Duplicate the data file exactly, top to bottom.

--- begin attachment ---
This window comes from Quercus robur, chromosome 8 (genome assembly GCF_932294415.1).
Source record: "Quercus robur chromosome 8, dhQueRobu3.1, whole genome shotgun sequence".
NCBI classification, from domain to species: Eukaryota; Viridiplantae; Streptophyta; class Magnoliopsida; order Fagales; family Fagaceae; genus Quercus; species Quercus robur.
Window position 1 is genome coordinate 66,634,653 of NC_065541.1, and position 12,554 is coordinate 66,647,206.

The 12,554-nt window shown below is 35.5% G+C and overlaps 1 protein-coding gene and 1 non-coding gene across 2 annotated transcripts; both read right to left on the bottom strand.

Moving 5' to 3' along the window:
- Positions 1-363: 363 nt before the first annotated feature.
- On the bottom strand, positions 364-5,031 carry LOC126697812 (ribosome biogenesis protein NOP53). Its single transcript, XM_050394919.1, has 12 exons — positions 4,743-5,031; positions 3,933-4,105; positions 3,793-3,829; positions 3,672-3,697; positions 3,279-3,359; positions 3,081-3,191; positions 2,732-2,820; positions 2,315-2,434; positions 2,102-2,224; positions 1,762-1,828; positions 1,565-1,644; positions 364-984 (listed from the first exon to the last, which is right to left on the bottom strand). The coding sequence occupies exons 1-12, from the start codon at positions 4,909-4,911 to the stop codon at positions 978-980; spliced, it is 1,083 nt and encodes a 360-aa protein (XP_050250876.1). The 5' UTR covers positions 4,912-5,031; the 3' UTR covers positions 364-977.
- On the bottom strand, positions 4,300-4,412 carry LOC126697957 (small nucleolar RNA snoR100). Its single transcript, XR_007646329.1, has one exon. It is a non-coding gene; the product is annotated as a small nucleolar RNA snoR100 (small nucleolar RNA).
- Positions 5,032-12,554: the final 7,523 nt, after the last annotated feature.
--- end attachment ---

This window comes from Quercus robur, chromosome 8 (genome assembly GCF_932294415.1).
Source record: "Quercus robur chromosome 8, dhQueRobu3.1, whole genome shotgun sequence".
NCBI classification, from domain to species: Eukaryota; Viridiplantae; Streptophyta; class Magnoliopsida; order Fagales; family Fagaceae; genus Quercus; species Quercus robur.
Window position 1 is genome coordinate 66,634,653 of NC_065541.1, and position 12,554 is coordinate 66,647,206.

The 12,554-nt window shown below is 35.5% G+C and overlaps 1 protein-coding gene and 1 non-coding gene across 2 annotated transcripts; both read right to left on the bottom strand.

Moving 5' to 3' along the window:
- Positions 1-363: 363 nt before the first annotated feature.
- On the bottom strand, positions 364-5,031 carry LOC126697812 (ribosome biogenesis protein NOP53). Its single transcript, XM_050394919.1, has 12 exons — positions 4,743-5,031; positions 3,933-4,105; positions 3,793-3,829; positions 3,672-3,697; positions 3,279-3,359; positions 3,081-3,191; positions 2,732-2,820; positions 2,315-2,434; positions 2,102-2,224; positions 1,762-1,828; positions 1,565-1,644; positions 364-984 (listed from the first exon to the last, which is right to left on the bottom strand). The coding sequence occupies exons 1-12, from the start codon at positions 4,909-4,911 to the stop codon at positions 978-980; spliced, it is 1,083 nt and encodes a 360-aa protein (XP_050250876.1). The 5' UTR covers positions 4,912-5,031; the 3' UTR covers positions 364-977.
- On the bottom strand, positions 4,300-4,412 carry LOC126697957 (small nucleolar RNA snoR100). Its single transcript, XR_007646329.1, has one exon. It is a non-coding gene; the product is annotated as a small nucleolar RNA snoR100 (small nucleolar RNA).
- Positions 5,032-12,554: the final 7,523 nt, after the last annotated feature.